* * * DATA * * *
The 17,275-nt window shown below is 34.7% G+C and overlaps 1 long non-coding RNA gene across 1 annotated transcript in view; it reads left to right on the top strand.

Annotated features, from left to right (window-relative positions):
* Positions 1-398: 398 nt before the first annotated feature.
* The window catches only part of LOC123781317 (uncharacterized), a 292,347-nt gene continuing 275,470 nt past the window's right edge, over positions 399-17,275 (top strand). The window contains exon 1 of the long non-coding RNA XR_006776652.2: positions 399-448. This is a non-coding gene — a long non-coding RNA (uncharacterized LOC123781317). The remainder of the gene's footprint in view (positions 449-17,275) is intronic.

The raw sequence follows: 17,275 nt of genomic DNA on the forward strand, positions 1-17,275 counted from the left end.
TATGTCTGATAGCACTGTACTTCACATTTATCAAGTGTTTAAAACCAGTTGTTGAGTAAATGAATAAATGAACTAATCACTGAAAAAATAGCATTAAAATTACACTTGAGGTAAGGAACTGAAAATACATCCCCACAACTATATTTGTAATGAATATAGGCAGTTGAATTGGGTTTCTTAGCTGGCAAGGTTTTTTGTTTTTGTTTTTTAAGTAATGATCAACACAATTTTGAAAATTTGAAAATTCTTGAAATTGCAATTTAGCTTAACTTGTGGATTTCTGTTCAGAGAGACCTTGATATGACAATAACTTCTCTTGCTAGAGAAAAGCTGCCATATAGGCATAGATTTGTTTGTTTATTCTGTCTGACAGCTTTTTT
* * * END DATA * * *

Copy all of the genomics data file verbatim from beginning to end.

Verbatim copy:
The 17,275-nt window shown below is 34.7% G+C and overlaps 1 long non-coding RNA gene across 1 annotated transcript in view; it reads left to right on the top strand.

Annotated features, from left to right (window-relative positions):
* Positions 1-398: 398 nt before the first annotated feature.
* The window catches only part of LOC123781317 (uncharacterized), a 292,347-nt gene continuing 275,470 nt past the window's right edge, over positions 399-17,275 (top strand). The window contains exon 1 of the long non-coding RNA XR_006776652.2: positions 399-448. This is a non-coding gene — a long non-coding RNA (uncharacterized LOC123781317). The remainder of the gene's footprint in view (positions 449-17,275) is intronic.

The raw sequence follows: 17,275 nt of genomic DNA on the forward strand, positions 1-17,275 counted from the left end.
TATGTCTGATAGCACTGTACTTCACATTTATCAAGTGTTTAAAACCAGTTGTTGAGTAAATGAATAAATGAACTAATCACTGAAAAAATAGCATTAAAATTACACTTGAGGTAAGGAACTGAAAATACATCCCCACAACTATATTTGTAATGAATATAGGCAGTTGAATTGGGTTTCTTAGCTGGCAAGGTTTTTTGTTTTTGTTTTTTAAGTAATGATCAACACAATTTTGAAAATTTGAAAATTCTTGAAATTGCAATTTAGCTTAACTTGTGGATTTCTGTTCAGAGAGACCTTGATATGACAATAACTTCTCTTGCTAGAGAAAAGCTGCCATATAGGCATAGATTTGTTTGTTTATTCTGTCTGACAGCTTTTTT